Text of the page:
This struggle continues even after death, as souls must be purified in the fires of Purgatory, and prayers are needed to release our friends and family. How many souls are left abandoned in Purgatory, watching their loved ones reminisce about their lives rather than falling on their knees to pray the Rosary on their behalf? How many souls are in Hell watching a Mass that came too late and cursing a celebration of their life — a life that led only to damnation?

Fr. Perricone’s column is like a bucket of cold water thrown over a drunken man to jolt him out of his spiritual stupor before it is too late.

Richard Mayer, M.D.

Teaneck, New Jersey

In this age, mourning has no place at a funeral. It’s too dark. How can we possibly grieve with all that doom and gloom? After all, a funeral is a celebration of a life, a festive event marking guaranteed entry into Heaven. So, let’s put on our shiniest polyester vestments and remember what we’re here for: the eulogy. Not even God can keep dear old Uncle Larry outside those pearly gates! Don’t worry, kids, Uncle Larry will be reunited with Bernie, the family beagle, as all dogs go to Heaven too. Never mind that Larry hadn’t attended Mass in decades. Now let’s raise our arms for the Our Father — no, wait — maybe holding hands is more appropriate at a funeral. Whatever you do, just don’t put your palms together. Closed hands are a sign of spiritual rigidity.

Even though death’s sting is now but a tickle, it can still make you weep.

Michael Wisniewski

Jersey City, New Jersey

With the diversity of cultures that exist in the world today, you would expect that traditions and beliefs would eventually intermix. However, it never ceases to amaze me how the modern world attempts to trivialize belief systems and water them down. The saddest part of this is that the Catholic Church has taken up the attitude, “If you can’t beat them, join them.”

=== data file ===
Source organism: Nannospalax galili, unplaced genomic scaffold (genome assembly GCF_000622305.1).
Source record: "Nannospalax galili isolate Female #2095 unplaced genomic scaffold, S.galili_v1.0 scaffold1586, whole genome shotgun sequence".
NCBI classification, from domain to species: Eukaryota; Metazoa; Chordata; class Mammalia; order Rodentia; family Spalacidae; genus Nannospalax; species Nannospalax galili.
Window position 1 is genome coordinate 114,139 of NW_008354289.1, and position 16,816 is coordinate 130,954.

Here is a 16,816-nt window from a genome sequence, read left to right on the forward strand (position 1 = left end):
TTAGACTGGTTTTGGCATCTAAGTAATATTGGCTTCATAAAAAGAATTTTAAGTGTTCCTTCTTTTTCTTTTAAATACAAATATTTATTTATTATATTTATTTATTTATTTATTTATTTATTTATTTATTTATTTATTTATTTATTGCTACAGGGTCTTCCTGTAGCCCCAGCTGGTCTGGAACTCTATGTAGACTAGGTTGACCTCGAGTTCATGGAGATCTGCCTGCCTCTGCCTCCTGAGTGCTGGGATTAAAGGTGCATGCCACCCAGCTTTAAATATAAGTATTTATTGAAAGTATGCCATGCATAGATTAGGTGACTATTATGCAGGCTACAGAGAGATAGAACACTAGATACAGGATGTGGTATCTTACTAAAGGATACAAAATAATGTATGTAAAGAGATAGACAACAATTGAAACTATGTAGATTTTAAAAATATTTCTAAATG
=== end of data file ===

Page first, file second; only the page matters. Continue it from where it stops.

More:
It is truly disheartening to hear from Fr. Perricone that we now need a liturgy committee to instruct us how to grieve. Grief is a part of life. I don’t believe we ever stop grieving for a loved one, although time and our belief that we will join them someday softens our grief as time goes by. As a Catholic, I resent this interference from the modern world. I don’t need anyone to soften the blow of a loved one’s passing.

Louise Clarke

Paramus, New Jersey

Fr. Perricone’s guest column was spot on. For me, it has become very uncomfortable to attend a funeral Mass. I have restricted myself to going only if the departed is a close relative or friend.

The Novus Ordo funeral rite, like the Novus Ordo Mass, has degenerated into cheap sentimentality. The white vestments are supposed to underscore that the deceased is in Heaven looking down at us. That is pretty much the exact quote you will hear at every funeral Mass now. This, coupled with the lack of reminders to pray or have Masses said for the soul of the dearly departed, is scandalous. Catholics should know that we cannot be sure of the disposition of the soul at death, and that prayers and Masses are appropriate means to help usher the soul into Heaven — and that we receive additional grace for our charitable offerings. But even the thought of reciting a Rosary for the soul of the dead is foreign to the past few generations of Catholics.

Unlike today’s funeral Masses, the old Latin rite was perfectly suited for the deceased soul, with the right music, prayers, and solemnity, reminding us of the depth of sorrow. So many people have been bamboozled into thinking their relative is now an angel in Heaven waiting for them. The damage these bishops and priests have done — abandoning the souls of the deceased when they are in much need of prayers — is diabolical.

Dan Marengo

Bronx, New York

The Rite Stuff

I was chuffed by Thomas Storck’s review of my book Tradition & Sanity: Conversations & Dialogues of a Postconciliar Exile (Dec.). Rather than offering a simple walk-through with a few select quotations, Storck engages dialectically with its arguments and probes the text with further questions, to which he does not find answers in the book itself, or at least not sufficiently worked-out answers. I have continued to address these issues subsequent to the book — in particular, in a lecture I gave in Minneapolis last November titled “Beyond ‘Smells and Bells’: Why We Need the Objective Content of the Usus Antiquior,” the text of which is available at the Rorate Caeli website, with audio on YouTube and SoundCloud.